Multi-Chassis Link Aggregation - (MLAG)
Table of Contents
– MLAG Overview
– Legacy Network Designs
– Arista MLAG
– MLAG Applications
- Leaf Layer
- Spine Layer
MLAG OverviewThe capabilities of existing networking technologies often miss, by factors or orders of magnitude, the network designer’s performance requirements. For many years, networks have been oversubscribed. Such oversubscription was tolerable in enterprise networks as the applications were not bandwidth intensive. However, this has now changed and is a glaring problem in datacenter networks. The primary reason for this oversubscription in datacenters is insufficient uplink bandwidth from each rack. Half the uplinks remain in Spanning Tree blocked mode, reducing the available bisectional bandwidth of the network by 50%. Arista’s MultiChassis Link Aggregation (MLAG) feature removes this bottleneck and allows the utilization of all interconnects in an active/active mode.
Legacy Network DesignsThe network design below shows legacy architecture. Half of the Layer 2 uplinks are in STP blocked state, resulting in increased oversubscription in the network and also a higher price premium when you look at usable bandwidth per server. While Multiple Spanning Tree Protocol has been used to manually divide the traffic, such designs still do not offer the flat network that many applications require for all nodes to communicate to each other in a single VLAN.
Figure 1: Legacy Design
Arista MLAGIn order to utilize all interconnects in an active/active manner, Arista EOS now supports the MLAG feature. This allows one to interconnect two Arista 7000 Family switches and use them as one logical switch for the purpose of L2 protocols such as STP or LACP. Key Benefits of MLAG:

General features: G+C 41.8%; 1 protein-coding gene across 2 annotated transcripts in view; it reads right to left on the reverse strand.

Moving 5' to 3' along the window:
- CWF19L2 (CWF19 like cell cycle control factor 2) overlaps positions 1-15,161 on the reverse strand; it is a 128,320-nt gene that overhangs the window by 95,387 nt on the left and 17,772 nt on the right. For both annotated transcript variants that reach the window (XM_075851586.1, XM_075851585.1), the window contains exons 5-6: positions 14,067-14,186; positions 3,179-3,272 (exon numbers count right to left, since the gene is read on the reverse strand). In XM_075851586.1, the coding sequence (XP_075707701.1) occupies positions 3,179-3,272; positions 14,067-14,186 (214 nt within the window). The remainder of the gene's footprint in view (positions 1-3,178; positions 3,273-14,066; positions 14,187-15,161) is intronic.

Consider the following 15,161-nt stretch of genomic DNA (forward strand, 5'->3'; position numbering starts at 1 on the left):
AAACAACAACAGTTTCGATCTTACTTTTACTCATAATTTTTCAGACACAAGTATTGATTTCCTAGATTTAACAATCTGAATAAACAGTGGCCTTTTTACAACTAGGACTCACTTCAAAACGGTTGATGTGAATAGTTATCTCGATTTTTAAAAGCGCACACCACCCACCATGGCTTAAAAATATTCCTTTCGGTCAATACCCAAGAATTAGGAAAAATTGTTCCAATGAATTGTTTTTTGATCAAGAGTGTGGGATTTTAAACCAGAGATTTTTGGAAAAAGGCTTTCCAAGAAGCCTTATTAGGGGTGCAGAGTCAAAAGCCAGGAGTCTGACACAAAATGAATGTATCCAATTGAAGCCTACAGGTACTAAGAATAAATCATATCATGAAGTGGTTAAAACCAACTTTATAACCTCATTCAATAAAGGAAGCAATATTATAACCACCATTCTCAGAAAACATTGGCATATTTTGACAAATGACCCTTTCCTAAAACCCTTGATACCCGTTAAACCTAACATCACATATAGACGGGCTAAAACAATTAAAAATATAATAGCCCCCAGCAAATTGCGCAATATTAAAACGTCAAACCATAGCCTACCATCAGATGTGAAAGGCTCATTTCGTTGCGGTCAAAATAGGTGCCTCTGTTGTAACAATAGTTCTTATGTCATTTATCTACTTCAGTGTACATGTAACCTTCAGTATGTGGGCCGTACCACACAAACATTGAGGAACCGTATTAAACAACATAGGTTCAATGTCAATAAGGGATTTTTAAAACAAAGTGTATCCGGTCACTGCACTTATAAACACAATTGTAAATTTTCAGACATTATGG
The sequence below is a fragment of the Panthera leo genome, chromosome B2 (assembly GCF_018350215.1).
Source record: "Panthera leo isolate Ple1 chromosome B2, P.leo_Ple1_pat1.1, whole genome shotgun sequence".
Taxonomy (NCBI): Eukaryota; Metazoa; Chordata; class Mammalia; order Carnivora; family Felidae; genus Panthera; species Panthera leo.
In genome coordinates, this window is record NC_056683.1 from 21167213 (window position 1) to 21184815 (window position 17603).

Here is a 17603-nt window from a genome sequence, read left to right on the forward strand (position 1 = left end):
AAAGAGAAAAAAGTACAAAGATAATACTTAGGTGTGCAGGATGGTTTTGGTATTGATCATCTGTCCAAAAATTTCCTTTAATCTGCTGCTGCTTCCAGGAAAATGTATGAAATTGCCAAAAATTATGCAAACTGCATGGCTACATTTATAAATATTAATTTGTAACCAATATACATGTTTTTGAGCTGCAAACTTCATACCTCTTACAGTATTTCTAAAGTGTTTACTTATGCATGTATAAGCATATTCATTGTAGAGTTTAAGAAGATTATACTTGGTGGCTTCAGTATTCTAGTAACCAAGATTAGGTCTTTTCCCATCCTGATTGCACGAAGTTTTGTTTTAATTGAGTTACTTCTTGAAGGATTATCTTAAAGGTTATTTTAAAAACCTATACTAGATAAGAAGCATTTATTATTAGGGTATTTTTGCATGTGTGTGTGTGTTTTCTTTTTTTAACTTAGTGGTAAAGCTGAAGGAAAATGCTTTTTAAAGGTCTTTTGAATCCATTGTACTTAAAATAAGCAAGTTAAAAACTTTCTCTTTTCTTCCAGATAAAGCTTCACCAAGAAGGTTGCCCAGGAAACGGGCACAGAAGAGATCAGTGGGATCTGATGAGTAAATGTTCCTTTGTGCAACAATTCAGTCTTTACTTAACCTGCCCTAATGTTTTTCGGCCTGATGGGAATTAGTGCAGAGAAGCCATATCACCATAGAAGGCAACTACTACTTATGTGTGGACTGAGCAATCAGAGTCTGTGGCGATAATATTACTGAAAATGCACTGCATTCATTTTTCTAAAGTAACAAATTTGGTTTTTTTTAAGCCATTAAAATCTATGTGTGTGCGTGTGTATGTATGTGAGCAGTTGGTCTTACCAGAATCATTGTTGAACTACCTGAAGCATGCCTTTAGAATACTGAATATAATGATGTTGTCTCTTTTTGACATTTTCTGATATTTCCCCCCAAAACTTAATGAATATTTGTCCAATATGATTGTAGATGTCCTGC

- No wasted bandwidth with uplinks in Spanning Tree Blocking state
- Allows you to design non-blocking networks
- Maintains same level of resiliency with redundant paths available at all times
- Two Arista 7000 Family network switches can be in an MLAG pair, increasing your network scalability by 2X
- No proprietary protocol used to connect an MLAG pair to servers or other switches. Interconnect to other switches or servers can use static LAG or IEEE 802.3ad LACP
- Up to 16 1GbE or 100GbE ports can be aggregated together and spread across the two switches
- Spanning Tree Protocol can still be used in conjunction with MLAG to detect and handle any misconfigurations
Figure 2: Arista 7000 Network Switches Can Form an MLAG Pair
MLAG ApplicationsMLAG can be used at various places in the network to eliminate bottlenecks and provide resiliency.
Leaf LayerAt the leaf of the network, servers with multiple interfaces connect to the switches using NIC bonding, or standard Link Aggregation. With two of your leaf switches in an MLAG pair, you can now have active/active redundant connections from the server to the switches. The LAG groups can be formed using static link aggregation or LACP based negotiation methods.
Spine LayerAt the spine layer, two Arista 7000 Family switches can form an MLAG pair and aggregate all of the uplinks from the datacenter racks. This eliminates Spanning Tree blocked ports and allows you to use the interconnect bandwidth on all ports. MLAG at the spine layer goes a long way in improving the Layer 2 scalability of your network, without increasing your cost.
MLAG can be used at various places in the network to eliminate bottlenecks and provide resiliency.
SummaryData center and high performance cloud computing networks require both the highest level of network bandwidth and reliability. MLAG takes the benefits of link aggregation and spreads them across a pair of data center switches to deliver system level redundancy as well network level resiliency.
Arista’s MLAG feature allows you to scale at Layer 2 without wasting bandwidth in Spanning Tree Blocked mode. Any networking device supporting static LAG or IEEE 802.3ad LACP can connect to an MLAG pair. Now you can scale your network, without changing your topology.
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